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Art 2030 Takes Activist Stand Alongside United Nations in New York

By Claire Selvin and Andy Battaglia

October 5, 2018

“If we discuss, we reflect—and when we reflect, we take a stand.” So goes an impassioned refrain favored by Luise Faurschou, the founder and director of the Copenhagen-based activist organization Art 2030.

The main focus of her reflection is a set of 17 internationally aligned Sustainable Development Goals established by the United Nations in 2015 with an aim toward various forms of implementation by the year 2030. As presented on the UN’s website, the goals provide a “blueprint to achieve a better and more sustainable future for all. They address the global challenges we face, including those related to poverty, inequality, climate, environmental degradation, prosperity, and peace and justice.”

Faurschou, who ran a namesake gallery for more than 20 years and after that a foundation and a curatorial/advisory enterprise called Faurschou Art Resources, established Art 2030 last year to try to forge links between the realms of art and policy. “I can connect the art world to this agenda,” she told ARTnews while in New York last week, “out of a deep belief that art is such a unique space for discussion.”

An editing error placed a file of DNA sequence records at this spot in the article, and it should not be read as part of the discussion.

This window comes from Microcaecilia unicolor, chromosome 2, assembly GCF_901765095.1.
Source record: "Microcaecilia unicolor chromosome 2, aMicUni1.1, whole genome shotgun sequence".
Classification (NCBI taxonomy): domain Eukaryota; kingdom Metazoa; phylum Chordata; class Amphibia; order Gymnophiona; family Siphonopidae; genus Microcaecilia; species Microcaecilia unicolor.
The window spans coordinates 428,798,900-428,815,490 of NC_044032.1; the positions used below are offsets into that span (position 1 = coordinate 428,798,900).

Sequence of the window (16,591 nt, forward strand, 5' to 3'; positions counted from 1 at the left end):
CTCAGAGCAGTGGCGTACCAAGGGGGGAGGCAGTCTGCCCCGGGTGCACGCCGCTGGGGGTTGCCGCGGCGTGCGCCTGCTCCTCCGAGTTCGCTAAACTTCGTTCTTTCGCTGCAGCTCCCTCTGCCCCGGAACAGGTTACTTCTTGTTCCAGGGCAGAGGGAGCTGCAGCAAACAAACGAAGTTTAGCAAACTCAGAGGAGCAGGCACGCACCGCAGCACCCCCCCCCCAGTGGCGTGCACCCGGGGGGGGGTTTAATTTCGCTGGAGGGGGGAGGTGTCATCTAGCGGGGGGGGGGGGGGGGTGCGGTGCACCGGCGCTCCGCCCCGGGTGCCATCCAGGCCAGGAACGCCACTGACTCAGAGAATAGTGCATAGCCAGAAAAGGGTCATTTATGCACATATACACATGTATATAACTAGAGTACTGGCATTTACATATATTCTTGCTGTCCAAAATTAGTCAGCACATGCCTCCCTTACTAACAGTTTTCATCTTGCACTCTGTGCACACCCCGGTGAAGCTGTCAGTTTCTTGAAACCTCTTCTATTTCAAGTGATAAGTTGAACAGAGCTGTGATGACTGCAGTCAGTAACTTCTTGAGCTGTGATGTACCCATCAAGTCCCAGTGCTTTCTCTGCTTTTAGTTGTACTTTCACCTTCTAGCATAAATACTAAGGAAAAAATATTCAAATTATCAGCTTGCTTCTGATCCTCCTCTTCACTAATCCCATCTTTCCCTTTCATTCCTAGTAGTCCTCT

Read the full article here.

Lilibeth Cuenca Rasmussen & ART 2030, Tow with the Flow, New Design High School, New York, 2018. Lees Foto. Courtesy of Art 2030.

Lilibeth Cuenca Rasmussen & ART 2030, Tow with the Flow, New Design High School, New York, 2018. Lees Foto. Courtesy of Art 2030.

“If we discuss, we reflect—and when we reflect, we take a stand.” So goes an impassioned refrain favored by Luise Faurschou, the founder and director of the Copenhagen-based activist organization Art 2030.

The main focus of her reflection is a set of 17 internationally aligned Sustainable Development Goals established by the United Nations in 2015 with an aim toward various forms of implementation by the year 2030. As presented on the UN’s website, the goals provide a “blueprint to achieve a better and more sustainable future for all. They address the global challenges we face, including those related to poverty, inequality, climate, environmental degradation, prosperity, and peace and justice.”

Faurschou, who ran a namesake gallery for more than 20 years and after that a foundation and a curatorial/advisory enterprise called Faurschou Art Resources, established Art 2030 last year to try to forge links between the realms of art and policy. “I can connect the art world to this agenda,” she told ARTnews while in New York last week, “out of a deep belief that art is such a unique space for discussion.”

Read the full article here.